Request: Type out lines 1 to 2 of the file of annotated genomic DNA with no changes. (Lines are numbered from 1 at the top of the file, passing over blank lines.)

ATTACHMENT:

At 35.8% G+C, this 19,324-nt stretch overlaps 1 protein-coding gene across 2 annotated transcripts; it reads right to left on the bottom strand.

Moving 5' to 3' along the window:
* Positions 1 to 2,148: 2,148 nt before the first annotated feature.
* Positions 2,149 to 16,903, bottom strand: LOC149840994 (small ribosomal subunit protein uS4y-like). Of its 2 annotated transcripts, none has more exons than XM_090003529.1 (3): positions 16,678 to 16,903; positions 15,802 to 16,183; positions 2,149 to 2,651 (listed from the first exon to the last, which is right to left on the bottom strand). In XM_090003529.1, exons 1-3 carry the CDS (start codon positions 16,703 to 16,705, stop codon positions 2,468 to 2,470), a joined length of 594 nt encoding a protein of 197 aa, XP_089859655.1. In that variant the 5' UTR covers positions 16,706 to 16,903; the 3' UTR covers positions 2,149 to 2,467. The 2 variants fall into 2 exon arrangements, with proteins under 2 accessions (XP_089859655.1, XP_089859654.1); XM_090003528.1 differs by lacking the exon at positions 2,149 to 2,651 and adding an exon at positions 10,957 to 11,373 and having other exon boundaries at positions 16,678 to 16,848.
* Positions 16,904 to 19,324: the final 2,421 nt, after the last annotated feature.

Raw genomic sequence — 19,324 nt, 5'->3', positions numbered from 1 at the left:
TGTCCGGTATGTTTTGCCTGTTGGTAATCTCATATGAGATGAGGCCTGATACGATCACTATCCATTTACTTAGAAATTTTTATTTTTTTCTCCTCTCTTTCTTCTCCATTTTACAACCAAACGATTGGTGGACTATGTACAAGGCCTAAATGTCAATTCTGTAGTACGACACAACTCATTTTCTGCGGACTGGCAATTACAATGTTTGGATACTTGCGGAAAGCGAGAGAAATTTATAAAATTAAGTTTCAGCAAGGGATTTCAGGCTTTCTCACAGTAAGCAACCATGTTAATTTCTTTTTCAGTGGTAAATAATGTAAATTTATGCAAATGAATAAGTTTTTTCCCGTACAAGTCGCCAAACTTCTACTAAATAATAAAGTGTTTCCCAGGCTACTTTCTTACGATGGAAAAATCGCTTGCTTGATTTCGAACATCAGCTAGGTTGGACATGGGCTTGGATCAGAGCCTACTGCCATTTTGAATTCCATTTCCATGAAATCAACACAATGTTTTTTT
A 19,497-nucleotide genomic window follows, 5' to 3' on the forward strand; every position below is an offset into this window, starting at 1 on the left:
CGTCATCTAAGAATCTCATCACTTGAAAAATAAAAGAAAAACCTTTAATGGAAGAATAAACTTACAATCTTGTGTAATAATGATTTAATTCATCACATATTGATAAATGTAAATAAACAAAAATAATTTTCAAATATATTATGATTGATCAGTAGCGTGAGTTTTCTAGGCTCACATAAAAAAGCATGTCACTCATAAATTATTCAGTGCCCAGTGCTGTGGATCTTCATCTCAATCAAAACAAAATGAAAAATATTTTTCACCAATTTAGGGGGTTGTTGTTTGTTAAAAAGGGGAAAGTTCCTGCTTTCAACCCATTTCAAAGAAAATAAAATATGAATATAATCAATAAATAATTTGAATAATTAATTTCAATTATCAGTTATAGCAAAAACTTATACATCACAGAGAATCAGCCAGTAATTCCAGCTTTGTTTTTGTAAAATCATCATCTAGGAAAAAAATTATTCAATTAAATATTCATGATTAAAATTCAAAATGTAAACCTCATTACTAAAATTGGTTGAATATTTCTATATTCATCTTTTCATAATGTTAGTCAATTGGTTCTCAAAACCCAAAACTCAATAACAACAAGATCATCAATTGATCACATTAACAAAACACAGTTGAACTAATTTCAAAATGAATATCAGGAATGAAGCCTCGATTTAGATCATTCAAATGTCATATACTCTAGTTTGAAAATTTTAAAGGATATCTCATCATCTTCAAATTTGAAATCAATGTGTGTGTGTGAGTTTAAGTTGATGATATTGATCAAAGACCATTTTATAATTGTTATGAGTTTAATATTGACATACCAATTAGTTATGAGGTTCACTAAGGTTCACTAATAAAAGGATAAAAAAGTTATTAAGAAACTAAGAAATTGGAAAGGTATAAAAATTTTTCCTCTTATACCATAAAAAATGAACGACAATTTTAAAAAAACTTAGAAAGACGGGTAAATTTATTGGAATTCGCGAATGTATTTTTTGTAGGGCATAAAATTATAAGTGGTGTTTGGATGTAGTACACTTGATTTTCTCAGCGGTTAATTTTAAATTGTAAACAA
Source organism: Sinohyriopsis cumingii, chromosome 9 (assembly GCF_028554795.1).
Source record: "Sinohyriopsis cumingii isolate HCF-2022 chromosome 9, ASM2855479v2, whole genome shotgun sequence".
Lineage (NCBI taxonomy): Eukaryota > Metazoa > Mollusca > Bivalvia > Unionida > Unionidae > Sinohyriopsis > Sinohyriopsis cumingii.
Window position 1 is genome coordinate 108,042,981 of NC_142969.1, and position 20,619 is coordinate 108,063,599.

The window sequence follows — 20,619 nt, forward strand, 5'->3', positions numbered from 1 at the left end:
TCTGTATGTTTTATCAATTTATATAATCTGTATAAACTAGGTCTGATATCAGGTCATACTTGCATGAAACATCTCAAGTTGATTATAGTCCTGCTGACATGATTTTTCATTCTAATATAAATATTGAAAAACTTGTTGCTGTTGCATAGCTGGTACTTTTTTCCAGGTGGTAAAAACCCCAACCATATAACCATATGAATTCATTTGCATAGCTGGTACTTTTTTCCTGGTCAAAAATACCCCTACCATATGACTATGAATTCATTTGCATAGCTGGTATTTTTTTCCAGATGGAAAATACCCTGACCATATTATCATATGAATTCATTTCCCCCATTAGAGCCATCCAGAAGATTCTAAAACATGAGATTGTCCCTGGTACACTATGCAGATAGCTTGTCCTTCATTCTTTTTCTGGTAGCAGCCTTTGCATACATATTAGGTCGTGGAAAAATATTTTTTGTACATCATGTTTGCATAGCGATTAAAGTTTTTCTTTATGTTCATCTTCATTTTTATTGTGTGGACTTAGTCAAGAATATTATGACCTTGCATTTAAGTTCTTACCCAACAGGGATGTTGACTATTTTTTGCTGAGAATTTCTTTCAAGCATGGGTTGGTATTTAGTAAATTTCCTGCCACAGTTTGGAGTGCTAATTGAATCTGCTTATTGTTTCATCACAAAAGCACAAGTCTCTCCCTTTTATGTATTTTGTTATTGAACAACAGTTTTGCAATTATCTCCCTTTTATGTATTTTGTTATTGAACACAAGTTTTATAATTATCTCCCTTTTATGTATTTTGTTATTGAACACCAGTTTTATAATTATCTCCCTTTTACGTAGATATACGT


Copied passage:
At 35.8% G+C, this 19,324-nt stretch overlaps 1 protein-coding gene across 2 annotated transcripts; it reads right to left on the bottom strand.

Moving 5' to 3' along the window: